Viewers can use their phones to project the augmented reality film in their environment.
Two Stanford undergrads launched what may be the first augmented reality film in the world developed on their cell phones.
Max Korman, 18, and Khoi Le, 20, made the 3D animated short movie called Snowbird. Making use of a new package for developers that maps mobile device surroundings into 3D space in real time. Unlike the experience of virtual reality, augmented reality superimposes images into a user’s sight of the real world.
Snowbird is a 3D animated short movie about porcelain creatures that come to life in a snow globe. Viewers can place a snow globe into their surroundings at any time, any place.
“We wanted to make a story that showcased what AR is great at right now, which is placing virtual objects on real world surfaces. Eventually, we settled on a story set in a snow globe, inspired by theater-in-the-round performance,” Korman said.
“In creating Snowbird, we explored many user journeys,” said Le, an award-winning hacker and self-described “virtual reality dreamer,” about the filmmaking process. “The user experience of mobile AR is novel, and weaving story elements into the process required creative approaches. For example, a user has to move their phone to scan the surroundings. By spatializing virtual snowfall, we encouraged users to turn their phones to look around and up at the falling snow, a natural reaction to seeing snowflakes falling around you,” Le said.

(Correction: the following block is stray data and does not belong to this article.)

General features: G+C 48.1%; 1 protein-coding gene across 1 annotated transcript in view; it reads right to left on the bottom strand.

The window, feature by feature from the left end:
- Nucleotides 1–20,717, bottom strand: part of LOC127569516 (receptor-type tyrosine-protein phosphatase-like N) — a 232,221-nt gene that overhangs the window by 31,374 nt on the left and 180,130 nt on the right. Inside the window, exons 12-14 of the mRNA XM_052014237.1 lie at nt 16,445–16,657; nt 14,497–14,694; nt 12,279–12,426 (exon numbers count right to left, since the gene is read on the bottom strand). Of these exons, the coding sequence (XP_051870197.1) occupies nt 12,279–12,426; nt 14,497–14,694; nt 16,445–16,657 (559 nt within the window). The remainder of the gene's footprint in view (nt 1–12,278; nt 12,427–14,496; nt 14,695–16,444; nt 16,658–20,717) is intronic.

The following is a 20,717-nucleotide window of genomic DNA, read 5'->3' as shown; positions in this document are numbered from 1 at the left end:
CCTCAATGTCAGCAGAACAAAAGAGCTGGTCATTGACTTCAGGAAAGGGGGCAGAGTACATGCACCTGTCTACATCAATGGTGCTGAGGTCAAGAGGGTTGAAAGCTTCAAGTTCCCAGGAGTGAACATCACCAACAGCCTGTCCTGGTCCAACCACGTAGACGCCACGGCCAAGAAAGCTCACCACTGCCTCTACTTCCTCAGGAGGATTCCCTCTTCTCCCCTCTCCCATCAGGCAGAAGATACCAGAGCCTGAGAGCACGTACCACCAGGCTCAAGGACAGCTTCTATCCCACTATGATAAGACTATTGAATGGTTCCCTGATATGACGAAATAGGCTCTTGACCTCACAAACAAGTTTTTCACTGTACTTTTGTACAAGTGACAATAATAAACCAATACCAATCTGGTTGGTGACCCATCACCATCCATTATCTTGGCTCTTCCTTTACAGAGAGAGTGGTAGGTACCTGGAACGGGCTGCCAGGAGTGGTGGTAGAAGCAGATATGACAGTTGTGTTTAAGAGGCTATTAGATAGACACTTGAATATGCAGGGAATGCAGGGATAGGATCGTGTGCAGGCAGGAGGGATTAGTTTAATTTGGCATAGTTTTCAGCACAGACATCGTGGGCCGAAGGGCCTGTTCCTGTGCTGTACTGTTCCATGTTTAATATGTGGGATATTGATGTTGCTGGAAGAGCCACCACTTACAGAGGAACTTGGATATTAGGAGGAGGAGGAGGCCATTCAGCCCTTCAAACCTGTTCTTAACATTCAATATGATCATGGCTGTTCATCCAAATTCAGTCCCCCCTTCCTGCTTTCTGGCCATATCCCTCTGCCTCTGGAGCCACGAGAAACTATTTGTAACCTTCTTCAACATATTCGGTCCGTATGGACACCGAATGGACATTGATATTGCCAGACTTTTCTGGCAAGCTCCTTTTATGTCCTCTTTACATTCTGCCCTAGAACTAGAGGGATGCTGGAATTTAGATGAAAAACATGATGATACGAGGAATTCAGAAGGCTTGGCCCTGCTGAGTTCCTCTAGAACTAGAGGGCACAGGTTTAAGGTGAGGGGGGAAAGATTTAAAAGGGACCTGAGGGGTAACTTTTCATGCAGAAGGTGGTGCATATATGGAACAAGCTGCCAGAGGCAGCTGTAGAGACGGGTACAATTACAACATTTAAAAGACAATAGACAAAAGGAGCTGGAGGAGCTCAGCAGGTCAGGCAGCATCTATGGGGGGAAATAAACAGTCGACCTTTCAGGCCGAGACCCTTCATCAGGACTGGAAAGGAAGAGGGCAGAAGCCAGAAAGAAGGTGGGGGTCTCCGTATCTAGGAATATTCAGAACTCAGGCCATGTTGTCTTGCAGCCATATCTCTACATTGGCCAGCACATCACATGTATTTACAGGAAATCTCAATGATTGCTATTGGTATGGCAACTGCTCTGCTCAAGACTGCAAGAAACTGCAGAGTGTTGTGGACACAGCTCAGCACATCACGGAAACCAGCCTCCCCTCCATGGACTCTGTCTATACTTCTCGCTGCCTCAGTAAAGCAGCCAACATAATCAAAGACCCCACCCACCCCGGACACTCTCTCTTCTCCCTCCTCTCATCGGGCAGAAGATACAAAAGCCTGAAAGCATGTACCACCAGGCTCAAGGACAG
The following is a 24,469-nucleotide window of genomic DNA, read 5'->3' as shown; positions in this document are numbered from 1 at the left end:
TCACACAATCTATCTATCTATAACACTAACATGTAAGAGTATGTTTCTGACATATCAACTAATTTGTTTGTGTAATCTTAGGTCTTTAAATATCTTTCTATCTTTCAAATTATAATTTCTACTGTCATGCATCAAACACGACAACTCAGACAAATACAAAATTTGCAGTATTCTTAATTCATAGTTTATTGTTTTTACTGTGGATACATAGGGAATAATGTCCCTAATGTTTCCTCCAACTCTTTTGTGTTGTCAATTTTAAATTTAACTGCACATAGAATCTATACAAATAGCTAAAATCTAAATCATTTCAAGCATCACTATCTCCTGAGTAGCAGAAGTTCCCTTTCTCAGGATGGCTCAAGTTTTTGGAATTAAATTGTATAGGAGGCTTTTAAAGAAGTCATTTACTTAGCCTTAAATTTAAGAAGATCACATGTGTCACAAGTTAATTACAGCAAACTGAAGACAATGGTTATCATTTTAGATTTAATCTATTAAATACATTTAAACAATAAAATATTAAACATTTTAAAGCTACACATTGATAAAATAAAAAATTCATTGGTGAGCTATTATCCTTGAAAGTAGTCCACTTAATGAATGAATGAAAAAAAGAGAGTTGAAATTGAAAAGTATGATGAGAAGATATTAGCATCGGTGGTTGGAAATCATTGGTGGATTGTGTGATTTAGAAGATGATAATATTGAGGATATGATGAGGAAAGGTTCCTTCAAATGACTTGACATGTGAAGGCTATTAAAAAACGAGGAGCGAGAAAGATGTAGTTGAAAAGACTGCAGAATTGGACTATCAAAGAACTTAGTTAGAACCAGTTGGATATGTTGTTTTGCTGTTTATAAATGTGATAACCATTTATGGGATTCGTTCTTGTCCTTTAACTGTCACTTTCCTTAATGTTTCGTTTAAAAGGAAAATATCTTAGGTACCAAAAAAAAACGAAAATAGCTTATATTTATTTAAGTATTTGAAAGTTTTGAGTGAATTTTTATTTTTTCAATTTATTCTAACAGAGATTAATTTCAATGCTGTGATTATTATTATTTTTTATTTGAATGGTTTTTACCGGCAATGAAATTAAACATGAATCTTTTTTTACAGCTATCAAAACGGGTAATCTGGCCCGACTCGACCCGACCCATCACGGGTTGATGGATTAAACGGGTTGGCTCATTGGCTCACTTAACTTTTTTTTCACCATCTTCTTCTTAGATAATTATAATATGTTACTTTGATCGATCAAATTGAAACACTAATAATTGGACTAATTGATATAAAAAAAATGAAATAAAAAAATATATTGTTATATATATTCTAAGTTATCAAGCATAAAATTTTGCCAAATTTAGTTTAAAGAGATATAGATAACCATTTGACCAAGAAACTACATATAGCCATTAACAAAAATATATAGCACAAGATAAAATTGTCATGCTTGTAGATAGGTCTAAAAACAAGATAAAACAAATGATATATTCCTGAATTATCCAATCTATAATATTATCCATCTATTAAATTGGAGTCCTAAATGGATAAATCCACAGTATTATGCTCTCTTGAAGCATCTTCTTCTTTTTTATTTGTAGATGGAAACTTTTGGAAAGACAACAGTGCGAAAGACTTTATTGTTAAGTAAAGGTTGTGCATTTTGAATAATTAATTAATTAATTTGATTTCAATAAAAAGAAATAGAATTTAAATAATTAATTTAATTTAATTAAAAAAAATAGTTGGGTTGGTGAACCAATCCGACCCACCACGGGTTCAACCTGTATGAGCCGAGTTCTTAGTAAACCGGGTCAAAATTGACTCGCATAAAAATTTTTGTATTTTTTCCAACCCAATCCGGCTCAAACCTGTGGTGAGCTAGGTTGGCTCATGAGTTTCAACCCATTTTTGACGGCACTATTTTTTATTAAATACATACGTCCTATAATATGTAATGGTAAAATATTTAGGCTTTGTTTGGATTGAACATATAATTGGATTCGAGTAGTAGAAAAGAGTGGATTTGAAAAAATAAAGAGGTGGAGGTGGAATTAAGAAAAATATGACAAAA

Viewers can also experience the film by simply downloading the Snowbird app.
“I think that AR will fundamentally change how people work and learn, but also experience art and stories,” Korman said. “The premise of immersive technology is the ability for creators to completely curate a person’s visual and auditory experience. So, I think it has the potential to transform any activity that relies on these senses.”
Korman, who is set to graduate in June with an individually designed major in engineering, wants to continue solving storytelling and design problems in the immersive technology space.
Le, who still has a couple of years at Stanford, similarly plans to use immersive design and engineering principles to augment art, education, and gaming.